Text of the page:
The United States is planning to establish a new military facility in Colombia that will give the U.S. increased capacity for military intervention throughout most of Latin America. Given the tense relations of Washington with Venezuela, Bolivia, and Ecuador, as well as the Colombian military’s atrocious human rights record, the Fellowship of Reconciliation (FOR) believes the plan should be subjected to vigorous debate.
“This base would feed a failed drug policy, support an abusive army, and reinforce a tragic history of U.S. military intervention in the region,” said John Lindsay-Poland, Latin America Program Co-director for FOR. “It’s wrong and wasteful, and Congress should scrap it.”
The new facility in Palanquero, Colombia would not be limited to counter-narcotics operations, nor even to operations in the Andean region, according to an Airlift Military Command (AMC) planning document. The U.S. Southern Command aims to establish a base with “air mobility reach on the South American continent” in addition to a capacity for counter-narcotics operations, through the year 2025.
With help from the Transportation Command and AMC, the Southern Command identified Palanquero, from which “nearly half of the continent can be covered by a C-17 without refueling.” If fuel is available at its destination, “a C-17 could cover the entire continent, with the exception of the Cape Horn region,” the AMC planners wrote.
President Obama’s Pentagon budget, submitted May 7, includes $46 million for development of the Palanquero base, and says the Defense Department seeks “an array of access arrangements for contingency operations, logistics, and training in Central/South America.” A U.S. Embassy spokesperson in Bogota told FOR that negotiations were not yet concluded for the base.
The Southern Command is also pursuing access to a site in French Guiana that would permit military aircraft to reach sites in Africa, via the Ascension Islands, according to AMC. SouthCom apparently sought use of facilities in Recife, Brazil for the same purpose, but “the political relationship with Brazil is not conducive to the necessary agreements,” AMC wrote.
The lease for the U.S. “Forward Operating Location” in Manta, Ecuador expires in November 2009, and Ecuador notified Washington last year that it would not renew the lease. The facility in Manta was authorized to conduct only counter-drug operations, but drug traffic in the Pacific, where aircraft from Manta patrolled, has increased in recent years, according to military spokesmen. U.S. forces in Manta also carried out operations to arrest undocumented Ecuadorans on boats in Ecuadoran waters. But public documentation of U.S. operations conducted from Manta does not indicate use of C-17 cargo aircraft, so their use in Palanquero apparently would represent an expanded U.S. military capacity in the region.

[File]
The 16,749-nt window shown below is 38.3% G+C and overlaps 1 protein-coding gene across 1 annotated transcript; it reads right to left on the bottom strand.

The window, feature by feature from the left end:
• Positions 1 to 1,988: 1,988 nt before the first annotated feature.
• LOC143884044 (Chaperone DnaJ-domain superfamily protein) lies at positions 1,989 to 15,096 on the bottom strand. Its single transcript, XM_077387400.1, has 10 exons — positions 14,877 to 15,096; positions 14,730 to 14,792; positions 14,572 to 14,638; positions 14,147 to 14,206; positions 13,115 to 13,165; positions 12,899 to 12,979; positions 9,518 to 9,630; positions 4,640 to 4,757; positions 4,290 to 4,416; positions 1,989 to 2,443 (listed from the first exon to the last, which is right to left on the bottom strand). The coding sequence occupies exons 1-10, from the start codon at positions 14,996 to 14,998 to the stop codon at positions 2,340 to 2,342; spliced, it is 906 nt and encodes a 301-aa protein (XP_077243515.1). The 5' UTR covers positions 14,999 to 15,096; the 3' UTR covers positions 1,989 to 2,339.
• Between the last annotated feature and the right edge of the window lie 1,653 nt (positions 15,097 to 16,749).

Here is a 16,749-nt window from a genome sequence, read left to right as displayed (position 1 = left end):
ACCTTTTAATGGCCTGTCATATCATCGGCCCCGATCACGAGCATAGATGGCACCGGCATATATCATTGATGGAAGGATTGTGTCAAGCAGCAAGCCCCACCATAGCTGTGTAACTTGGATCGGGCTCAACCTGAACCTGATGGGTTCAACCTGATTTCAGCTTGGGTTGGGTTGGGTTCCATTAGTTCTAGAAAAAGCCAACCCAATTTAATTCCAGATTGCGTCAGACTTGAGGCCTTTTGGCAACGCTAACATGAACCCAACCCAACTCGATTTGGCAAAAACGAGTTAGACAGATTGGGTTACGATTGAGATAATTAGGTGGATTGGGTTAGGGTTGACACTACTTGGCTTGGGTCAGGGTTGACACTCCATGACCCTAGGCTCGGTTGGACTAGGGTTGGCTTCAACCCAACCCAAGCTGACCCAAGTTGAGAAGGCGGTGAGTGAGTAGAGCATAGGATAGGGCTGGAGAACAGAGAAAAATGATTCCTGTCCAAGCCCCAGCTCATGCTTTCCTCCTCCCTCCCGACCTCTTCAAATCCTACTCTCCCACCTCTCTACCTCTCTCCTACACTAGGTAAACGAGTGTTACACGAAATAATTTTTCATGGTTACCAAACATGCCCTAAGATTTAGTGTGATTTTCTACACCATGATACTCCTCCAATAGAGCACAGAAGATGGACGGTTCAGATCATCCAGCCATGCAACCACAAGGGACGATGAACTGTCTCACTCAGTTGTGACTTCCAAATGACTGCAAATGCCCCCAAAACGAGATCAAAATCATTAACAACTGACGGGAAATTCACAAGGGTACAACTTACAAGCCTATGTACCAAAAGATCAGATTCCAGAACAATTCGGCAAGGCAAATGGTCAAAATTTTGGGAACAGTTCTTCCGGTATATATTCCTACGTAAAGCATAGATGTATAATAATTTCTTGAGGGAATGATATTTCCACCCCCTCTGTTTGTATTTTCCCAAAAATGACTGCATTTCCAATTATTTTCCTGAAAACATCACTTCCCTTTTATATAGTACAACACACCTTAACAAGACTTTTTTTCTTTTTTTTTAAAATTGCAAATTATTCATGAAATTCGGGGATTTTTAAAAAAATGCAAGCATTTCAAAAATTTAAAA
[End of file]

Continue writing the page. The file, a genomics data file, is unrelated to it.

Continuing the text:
The “mission creep” in the proposal for continent-wide operations from Colombia is also evident in President Obama’s foreign aid request for Colombia. While the budget request for $508 million tacitly recognizes the failure of Plan Colombia drug policy by cutting funds for fumigation of coca crops, the White House is asking for an increase in counterinsurgency equipment and training to the Colombian Army.
Colombian and U.S. human rights and political leaders have objected to continued funding of the Colombian army, especially after revelations that the army reportedly murdered more than 1,000 civilians and alleged they were guerrillas killed in combat, in order to increase their body count. The Palanquero base itself, which houses a Colombian Air Force unit, was banned from receiving U.S. aid for five years because of its role in a 1998 attack that killed 17 civilians, including six children, from the effects of U.S.-made cluster bombs. The United States resumed aid to the unit last year.
Colombian Defense Ministry sources said that Colombia was attempting to obtain increases in U.S. military aid as part of the base negotiations. Palanquero offers the U.S. military a sophisticated infrastructure – a 10,000-foot runway, hangars that hold more than 100 aircraft, housing for more than 2,000 men, restaurants, casinos, supermarkets, and a radar system installed by the United States itself in the 1990s.
U.S. law caps the number of uniformed U.S. soldiers operating in Colombia at 800, and the number of contractors at 600. Until last year, a significant number of them were intelligence personnel assigned to the effort to rescue three U.S. military contractors kidnapped by the leftist FARC guerrillas. With the rescue last year of the three contractors, many U.S. intelligence staff left Colombia, leaving space for soldiers to run operations in the prospective new U.S. base or bases.
“That the Colombian government asks for a U.S. base now would be a serious error,” says former defense minister and presidential candidate Rafael Pardo.
FOR believes replacing one military base that was set up for the failed drug war with another base to intervene in South America and to support the abusive Colombian army would be a serious error for the United States as well.
Contact: John Lindsay-Poland, Fellowship of Reconciliation, firstname.lastname@example.org, 510-282-8983 (cell)